I grew up in poverty in Ukraine. There was never enough in our house. Not enough food, not enough drinks (soft drinks and juices), not enough clothes, not enough toys… It was tough growing up in a constant lack.
Our parents always taught my sister and I to save, to never waste anything and to always pay less, whenever there was a possibility. That was our way to survive.
I remember, it was a sin to throw away old and dry bread.
Such concepts as abundance and a better choice were not part of our reality. We had to be satisfied with what we had, which wasn’t much.
It was only during Christmas we could afford some fruit, like bananas or oranges. Chocolate and sweets were also reserved for some big dates…
I remember many days passing by the ice cream shop, imagining the delicious taste but not being able to buy it.
When you live in poverty, you develop poverty consciousness. You go about thinking there is never enough…
That was my story.
Then I moved to the land of opportunities and started working and making enough money to be able to buy enough food.
I remember my first visit to an American supermarket, Superfresh in Ocean City, NJ, I was amazed by the abundance, and variety, and the richness of choices. There were more than 10 kinds of apples of different colours… So many “exotic” fruits and vegetables, and berries I had no idea existed..
I was truly awe-inspired. Finally, I could grasp and understand the meaning of the concept of abundance.
I could finally buy food and have enough in my fridge…
Happiness is in little things.
However, even though I was surrounded by opportunities and abundance, I was struggling…
My poverty consciousness was deeply ingrained in me. And it was reflected in all of my decisions I was making.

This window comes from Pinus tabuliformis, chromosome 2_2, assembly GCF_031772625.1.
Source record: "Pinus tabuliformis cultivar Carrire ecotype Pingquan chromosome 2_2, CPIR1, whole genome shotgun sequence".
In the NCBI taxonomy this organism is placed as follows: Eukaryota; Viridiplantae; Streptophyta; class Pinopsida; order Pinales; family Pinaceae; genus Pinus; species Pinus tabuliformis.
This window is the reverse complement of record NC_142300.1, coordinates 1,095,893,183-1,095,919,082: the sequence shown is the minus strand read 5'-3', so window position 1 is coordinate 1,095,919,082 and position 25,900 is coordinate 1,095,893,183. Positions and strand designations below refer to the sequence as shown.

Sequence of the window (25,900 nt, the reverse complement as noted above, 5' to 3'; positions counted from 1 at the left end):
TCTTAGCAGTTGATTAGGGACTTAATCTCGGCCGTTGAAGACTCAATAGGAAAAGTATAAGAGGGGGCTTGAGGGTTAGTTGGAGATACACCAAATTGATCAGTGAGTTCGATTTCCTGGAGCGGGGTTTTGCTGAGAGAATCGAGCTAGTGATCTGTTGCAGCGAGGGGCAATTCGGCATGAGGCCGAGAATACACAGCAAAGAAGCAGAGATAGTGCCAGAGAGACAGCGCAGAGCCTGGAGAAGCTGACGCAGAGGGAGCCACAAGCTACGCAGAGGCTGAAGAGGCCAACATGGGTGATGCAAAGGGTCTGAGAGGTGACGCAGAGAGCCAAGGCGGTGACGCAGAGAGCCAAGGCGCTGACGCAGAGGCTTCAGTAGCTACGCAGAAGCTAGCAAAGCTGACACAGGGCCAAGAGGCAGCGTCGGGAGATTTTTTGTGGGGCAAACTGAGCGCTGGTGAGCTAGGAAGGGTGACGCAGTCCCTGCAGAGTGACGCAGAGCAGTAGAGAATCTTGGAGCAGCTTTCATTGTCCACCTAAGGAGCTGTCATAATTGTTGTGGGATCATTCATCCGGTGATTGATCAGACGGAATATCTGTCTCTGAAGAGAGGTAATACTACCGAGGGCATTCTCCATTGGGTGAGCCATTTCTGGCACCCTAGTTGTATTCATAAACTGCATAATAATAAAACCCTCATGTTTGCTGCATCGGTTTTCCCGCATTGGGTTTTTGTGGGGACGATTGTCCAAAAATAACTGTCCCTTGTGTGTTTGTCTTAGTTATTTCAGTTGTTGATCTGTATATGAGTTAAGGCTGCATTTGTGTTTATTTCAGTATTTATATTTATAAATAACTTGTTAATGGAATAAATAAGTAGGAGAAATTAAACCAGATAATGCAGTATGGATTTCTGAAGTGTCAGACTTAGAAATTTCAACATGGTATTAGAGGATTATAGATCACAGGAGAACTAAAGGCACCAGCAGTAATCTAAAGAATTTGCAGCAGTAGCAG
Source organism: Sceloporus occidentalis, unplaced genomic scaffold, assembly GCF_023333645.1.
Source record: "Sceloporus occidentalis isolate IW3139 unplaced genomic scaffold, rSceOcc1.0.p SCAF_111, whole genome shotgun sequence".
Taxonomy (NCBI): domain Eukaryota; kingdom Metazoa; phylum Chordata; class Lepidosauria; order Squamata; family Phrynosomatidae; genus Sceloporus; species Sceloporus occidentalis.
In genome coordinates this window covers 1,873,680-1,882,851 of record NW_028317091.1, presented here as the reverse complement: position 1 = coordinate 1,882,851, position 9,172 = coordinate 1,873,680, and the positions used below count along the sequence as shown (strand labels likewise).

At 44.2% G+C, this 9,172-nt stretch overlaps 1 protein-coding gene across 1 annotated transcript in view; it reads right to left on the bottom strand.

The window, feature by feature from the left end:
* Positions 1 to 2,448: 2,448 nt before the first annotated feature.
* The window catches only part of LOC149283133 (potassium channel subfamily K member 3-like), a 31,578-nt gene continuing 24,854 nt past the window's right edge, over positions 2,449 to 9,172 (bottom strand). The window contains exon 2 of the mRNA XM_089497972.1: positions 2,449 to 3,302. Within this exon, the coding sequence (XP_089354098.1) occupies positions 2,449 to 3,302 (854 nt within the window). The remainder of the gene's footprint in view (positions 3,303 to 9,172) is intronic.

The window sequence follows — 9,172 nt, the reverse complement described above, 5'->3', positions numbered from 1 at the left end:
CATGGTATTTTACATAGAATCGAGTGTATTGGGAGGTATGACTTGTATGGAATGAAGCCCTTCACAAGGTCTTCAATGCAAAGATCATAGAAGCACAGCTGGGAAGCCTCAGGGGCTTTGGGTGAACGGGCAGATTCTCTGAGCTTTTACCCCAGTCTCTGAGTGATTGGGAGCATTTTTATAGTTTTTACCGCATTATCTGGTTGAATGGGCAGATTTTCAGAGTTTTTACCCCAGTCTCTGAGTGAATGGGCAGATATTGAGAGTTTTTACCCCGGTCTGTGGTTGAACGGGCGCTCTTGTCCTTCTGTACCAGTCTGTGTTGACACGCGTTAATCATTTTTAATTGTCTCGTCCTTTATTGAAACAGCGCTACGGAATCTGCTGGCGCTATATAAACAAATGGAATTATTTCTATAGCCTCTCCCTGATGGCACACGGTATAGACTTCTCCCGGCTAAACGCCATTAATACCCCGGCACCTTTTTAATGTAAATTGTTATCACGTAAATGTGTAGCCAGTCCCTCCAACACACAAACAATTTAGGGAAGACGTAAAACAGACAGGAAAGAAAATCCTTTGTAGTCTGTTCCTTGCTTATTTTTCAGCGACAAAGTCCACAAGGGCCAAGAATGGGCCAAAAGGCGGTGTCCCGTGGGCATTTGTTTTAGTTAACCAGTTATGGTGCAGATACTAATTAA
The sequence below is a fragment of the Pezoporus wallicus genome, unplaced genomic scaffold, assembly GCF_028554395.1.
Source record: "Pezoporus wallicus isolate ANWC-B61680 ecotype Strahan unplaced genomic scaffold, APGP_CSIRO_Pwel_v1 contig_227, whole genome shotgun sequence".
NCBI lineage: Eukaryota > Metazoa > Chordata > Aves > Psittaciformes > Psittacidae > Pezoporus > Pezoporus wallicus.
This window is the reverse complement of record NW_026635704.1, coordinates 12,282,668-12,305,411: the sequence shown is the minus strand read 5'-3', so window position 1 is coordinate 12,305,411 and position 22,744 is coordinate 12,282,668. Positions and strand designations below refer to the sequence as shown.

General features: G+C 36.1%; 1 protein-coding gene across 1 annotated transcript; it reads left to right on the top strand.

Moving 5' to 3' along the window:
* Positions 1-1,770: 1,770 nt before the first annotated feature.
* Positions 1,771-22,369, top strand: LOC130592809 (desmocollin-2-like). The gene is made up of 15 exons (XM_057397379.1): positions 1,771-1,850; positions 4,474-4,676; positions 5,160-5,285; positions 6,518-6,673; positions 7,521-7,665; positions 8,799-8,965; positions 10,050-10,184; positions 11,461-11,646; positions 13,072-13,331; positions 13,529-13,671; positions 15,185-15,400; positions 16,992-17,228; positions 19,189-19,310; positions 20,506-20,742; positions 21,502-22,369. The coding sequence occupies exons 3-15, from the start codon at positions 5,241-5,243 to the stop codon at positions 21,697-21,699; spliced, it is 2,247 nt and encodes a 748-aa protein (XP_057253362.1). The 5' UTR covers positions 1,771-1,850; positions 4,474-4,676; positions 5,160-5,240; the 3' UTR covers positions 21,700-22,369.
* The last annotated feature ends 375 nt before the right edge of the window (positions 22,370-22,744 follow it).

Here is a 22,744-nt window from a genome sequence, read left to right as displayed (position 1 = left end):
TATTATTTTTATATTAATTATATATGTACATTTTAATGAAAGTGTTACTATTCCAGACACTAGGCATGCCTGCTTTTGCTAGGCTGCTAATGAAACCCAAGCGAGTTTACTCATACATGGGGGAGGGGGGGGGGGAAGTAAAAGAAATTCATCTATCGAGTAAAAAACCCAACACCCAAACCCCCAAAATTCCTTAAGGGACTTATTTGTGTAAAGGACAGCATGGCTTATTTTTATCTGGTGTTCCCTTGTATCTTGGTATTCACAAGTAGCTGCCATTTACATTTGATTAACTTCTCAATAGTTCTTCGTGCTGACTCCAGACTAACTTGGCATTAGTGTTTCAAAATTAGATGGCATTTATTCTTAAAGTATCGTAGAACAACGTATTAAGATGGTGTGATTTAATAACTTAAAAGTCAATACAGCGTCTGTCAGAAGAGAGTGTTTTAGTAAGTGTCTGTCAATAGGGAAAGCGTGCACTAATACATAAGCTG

For example, my decision to buy a cheap old car because I “thought” I couldn’t afford a newer car. So, I spent all my saved up cash on my first car, which was 7 years old at that time with more than 120 000 miles on the speedometer. And every month it was breaking up. And I was spending a lot of money on fixing it.
It would have been much cheaper to buy a new car and just pay instalments every month. And it was indeed. When I finally took a leap of faith and got myself a brand new Toyota from dealership, I was spending less.
It occurred to me at one point, cheap people pay twice.
When I was planning my first trip back to Ukraine 2 years after I moved to the USA, I bought the cheapest airplane ticket I could find from Miami to Kiev. And that ticket had 3 stops and almost 20 hours of layover.
I believed I was saving money (I could hear my dad’s advice, always save money when you can). What I didn’t anticipate was the fact that I had to give an additional payment for luggage upon check in (as many “cheap” airlines do) and I had to spent money on food at the airports during that extensive layover time…
I ended up paying much more for rubbish tickets with a ridiculously long journey than I would have paid for a much better option.
Cheap people pay twice… It is a fact. I was one of those cheap people.
Instead of spending extra 2 day with my parents, I spent them at the airports…
When you have poverty consciousness, you end up wasting time, money, energy and resources.
I kept falling into the same trap over and over again. When I was being cheap, trying to save money, I ended up paying much more in the end.
When it came to relationships, my poverty consciousness was showing up its ugly head as well. I couldn’t believe I could relish the abundance of love. I didn’t believe there were enough of good men out there. In fact, I believed all good men were married or taken. So, I was left to play around with scraps. And I didn’t believe I was worthy of high quality relationships
You attract what what you believe in.
My poverty consciousness in relationships would bring me suffering and heartbreaks.
Until finally the penny dropped. Abundance as well as poverty is a state of mind. It is never determined by the outside circumstances, it is determined by your belief. I was around abundance, when I came to the USA, but my inner state was the one of poverty.
What does abundance mean to you? I challenge you to look around at nature for inspiration. There is abundance everywhere.
Do you believe you are worthy of abundance in business and relationships?
I am telling you if you are struggling and frustrated, you don’t have the abundance mindset. I know from my own experience. The good thing is, you can change it.
Don’t shortchange your dream, whether it comes to your business or relationships. It requires investment. And the more you give (not just money, but your time, energy, resources), the more you will receive. That’s how life and universe works. The law of compensation is always at play.